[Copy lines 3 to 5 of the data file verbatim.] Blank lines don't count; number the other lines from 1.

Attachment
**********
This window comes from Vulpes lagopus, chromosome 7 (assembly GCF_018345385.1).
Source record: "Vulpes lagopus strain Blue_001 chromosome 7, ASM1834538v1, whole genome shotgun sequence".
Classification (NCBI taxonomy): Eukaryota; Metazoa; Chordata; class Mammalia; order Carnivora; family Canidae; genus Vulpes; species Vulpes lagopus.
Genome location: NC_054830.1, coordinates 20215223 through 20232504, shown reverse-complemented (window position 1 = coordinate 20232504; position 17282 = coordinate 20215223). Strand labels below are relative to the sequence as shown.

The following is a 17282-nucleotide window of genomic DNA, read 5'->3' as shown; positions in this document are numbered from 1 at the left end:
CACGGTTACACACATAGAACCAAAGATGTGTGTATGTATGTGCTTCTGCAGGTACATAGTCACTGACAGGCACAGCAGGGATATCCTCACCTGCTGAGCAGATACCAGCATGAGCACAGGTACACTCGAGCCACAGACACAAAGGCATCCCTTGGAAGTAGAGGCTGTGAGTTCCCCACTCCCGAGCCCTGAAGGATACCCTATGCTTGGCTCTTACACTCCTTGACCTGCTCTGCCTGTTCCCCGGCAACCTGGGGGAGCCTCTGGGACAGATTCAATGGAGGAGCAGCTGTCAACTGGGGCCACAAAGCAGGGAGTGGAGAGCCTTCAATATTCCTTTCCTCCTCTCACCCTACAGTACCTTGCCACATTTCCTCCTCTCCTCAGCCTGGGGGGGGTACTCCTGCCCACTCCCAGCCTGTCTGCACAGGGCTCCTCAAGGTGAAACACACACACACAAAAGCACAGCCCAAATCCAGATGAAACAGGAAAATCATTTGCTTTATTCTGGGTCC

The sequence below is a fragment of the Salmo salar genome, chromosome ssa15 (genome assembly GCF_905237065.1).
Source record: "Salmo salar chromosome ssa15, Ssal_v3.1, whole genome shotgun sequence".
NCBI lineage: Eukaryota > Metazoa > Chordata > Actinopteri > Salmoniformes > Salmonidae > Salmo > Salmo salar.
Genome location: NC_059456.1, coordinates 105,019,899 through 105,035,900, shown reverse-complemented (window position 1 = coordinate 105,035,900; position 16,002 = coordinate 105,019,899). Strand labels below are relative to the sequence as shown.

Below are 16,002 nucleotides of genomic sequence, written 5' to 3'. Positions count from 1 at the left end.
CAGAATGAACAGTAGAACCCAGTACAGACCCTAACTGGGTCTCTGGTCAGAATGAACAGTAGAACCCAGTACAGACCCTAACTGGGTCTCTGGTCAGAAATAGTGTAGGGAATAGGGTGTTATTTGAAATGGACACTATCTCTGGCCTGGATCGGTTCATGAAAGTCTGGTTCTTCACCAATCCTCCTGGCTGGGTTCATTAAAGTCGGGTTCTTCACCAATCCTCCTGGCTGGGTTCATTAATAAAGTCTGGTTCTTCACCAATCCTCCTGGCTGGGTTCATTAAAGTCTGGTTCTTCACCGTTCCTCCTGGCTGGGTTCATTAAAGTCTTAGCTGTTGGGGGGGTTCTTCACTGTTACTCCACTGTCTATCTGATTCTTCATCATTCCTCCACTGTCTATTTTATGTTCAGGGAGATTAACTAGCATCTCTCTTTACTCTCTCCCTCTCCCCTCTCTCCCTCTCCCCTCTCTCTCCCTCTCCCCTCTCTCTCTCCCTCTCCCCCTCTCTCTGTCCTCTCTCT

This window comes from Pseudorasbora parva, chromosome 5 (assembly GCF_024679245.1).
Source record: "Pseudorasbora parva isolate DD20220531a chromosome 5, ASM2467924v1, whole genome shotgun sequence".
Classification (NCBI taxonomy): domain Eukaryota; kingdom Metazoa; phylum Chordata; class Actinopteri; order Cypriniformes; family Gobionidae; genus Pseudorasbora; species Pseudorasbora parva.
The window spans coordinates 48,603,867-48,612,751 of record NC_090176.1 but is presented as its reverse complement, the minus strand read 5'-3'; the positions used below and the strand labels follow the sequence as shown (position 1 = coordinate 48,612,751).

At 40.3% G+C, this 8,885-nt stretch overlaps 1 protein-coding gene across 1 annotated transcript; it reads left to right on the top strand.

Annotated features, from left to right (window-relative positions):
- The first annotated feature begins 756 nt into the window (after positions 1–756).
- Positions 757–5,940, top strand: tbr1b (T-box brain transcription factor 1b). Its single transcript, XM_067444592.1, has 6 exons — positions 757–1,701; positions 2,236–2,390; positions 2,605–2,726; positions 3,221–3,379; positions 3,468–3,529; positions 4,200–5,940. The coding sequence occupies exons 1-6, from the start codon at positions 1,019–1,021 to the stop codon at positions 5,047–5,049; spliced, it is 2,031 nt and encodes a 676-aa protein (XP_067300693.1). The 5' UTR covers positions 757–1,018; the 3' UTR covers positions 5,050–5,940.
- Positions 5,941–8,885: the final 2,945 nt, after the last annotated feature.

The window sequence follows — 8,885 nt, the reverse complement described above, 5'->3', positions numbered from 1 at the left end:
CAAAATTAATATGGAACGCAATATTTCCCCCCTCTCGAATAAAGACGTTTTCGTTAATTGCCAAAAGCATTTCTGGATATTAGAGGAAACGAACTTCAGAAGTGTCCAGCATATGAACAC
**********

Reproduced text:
Classification (NCBI taxonomy): Eukaryota; Metazoa; Chordata; class Mammalia; order Carnivora; family Canidae; genus Vulpes; species Vulpes lagopus.
Genome location: NC_054830.1, coordinates 20215223 through 20232504, shown reverse-complemented (window position 1 = coordinate 20232504; position 17282 = coordinate 20215223). Strand labels below are relative to the sequence as shown.

The following is a 17282-nucleotide window of genomic DNA, read 5'->3' as shown; positions in this document are numbered from 1 at the left end: